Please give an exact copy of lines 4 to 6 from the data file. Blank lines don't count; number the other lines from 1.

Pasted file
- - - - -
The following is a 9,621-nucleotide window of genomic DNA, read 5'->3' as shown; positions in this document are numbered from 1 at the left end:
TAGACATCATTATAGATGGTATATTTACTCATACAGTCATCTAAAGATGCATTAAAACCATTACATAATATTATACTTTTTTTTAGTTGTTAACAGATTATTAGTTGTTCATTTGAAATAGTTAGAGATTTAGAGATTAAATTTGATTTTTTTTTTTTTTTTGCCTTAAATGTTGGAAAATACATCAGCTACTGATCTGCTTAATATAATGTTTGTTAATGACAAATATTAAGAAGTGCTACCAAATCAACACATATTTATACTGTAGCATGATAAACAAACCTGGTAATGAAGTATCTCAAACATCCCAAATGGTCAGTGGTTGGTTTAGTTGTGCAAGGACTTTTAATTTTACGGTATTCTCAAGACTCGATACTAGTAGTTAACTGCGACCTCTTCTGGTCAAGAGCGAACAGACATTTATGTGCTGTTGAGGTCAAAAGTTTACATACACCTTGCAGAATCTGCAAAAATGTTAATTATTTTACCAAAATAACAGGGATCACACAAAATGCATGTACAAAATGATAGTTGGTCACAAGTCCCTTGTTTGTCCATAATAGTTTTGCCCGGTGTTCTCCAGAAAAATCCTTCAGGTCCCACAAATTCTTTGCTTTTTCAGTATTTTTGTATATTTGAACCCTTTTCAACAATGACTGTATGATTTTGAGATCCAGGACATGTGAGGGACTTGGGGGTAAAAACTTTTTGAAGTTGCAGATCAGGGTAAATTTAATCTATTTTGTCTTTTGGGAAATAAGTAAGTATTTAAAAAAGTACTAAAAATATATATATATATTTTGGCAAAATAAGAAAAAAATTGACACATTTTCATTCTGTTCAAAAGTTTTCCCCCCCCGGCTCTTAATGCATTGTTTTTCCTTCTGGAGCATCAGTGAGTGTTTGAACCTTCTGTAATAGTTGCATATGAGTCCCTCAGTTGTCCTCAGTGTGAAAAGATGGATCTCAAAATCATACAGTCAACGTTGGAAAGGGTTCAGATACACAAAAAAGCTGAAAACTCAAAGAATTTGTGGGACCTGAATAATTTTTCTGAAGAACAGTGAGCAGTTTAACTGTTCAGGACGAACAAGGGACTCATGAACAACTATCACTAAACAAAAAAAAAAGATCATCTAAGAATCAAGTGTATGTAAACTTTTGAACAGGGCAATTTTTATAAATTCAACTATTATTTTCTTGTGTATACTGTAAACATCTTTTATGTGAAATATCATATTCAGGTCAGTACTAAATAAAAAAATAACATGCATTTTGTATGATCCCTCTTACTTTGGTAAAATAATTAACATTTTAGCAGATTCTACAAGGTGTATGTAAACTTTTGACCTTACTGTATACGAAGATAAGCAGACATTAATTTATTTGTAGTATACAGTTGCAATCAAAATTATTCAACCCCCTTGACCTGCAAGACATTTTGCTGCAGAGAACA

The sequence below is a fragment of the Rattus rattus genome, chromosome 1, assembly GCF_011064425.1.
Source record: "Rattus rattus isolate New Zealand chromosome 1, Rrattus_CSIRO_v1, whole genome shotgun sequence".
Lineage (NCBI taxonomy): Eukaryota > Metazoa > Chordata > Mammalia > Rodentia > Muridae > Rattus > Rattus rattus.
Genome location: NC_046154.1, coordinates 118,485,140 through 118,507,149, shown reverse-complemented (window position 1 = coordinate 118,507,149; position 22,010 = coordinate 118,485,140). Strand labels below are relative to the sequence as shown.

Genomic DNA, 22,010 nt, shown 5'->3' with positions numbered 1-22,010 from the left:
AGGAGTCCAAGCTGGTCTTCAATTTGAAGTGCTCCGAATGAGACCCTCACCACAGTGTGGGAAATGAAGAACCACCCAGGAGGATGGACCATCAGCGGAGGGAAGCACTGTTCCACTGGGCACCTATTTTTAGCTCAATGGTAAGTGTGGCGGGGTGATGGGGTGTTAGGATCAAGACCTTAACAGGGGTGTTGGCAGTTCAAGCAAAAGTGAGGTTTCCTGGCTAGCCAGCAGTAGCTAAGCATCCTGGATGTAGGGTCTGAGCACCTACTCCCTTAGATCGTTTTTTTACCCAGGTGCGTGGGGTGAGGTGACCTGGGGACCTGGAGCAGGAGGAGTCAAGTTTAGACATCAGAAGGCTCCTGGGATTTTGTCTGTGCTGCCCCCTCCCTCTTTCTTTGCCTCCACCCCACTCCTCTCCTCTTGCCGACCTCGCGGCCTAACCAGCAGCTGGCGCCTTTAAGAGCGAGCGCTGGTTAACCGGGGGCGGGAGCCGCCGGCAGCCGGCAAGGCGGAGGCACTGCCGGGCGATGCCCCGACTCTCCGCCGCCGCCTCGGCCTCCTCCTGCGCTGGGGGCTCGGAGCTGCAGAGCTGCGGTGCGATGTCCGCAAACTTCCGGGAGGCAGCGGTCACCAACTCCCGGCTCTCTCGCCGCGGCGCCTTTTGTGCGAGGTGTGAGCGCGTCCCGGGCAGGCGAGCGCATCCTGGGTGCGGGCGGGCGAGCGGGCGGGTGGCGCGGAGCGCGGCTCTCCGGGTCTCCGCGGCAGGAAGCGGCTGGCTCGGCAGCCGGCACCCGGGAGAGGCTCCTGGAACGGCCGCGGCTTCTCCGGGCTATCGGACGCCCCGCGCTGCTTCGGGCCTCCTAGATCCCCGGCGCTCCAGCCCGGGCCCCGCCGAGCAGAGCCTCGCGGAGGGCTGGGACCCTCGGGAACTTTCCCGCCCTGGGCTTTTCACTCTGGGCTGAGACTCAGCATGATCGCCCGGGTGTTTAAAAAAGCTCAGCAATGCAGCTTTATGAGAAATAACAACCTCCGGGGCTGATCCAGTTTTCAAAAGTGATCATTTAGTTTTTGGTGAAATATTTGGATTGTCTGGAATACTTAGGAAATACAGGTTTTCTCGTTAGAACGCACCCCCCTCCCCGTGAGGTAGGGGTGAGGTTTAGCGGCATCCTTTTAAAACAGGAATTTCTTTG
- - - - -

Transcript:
Source record: "Rattus rattus isolate New Zealand chromosome 1, Rrattus_CSIRO_v1, whole genome shotgun sequence".
Lineage (NCBI taxonomy): Eukaryota > Metazoa > Chordata > Mammalia > Rodentia > Muridae > Rattus > Rattus rattus.
Genome location: NC_046154.1, coordinates 118,485,140 through 118,507,149, shown reverse-complemented (window position 1 = coordinate 118,507,149; position 22,010 = coordinate 118,485,140). Strand labels below are relative to the sequence as shown.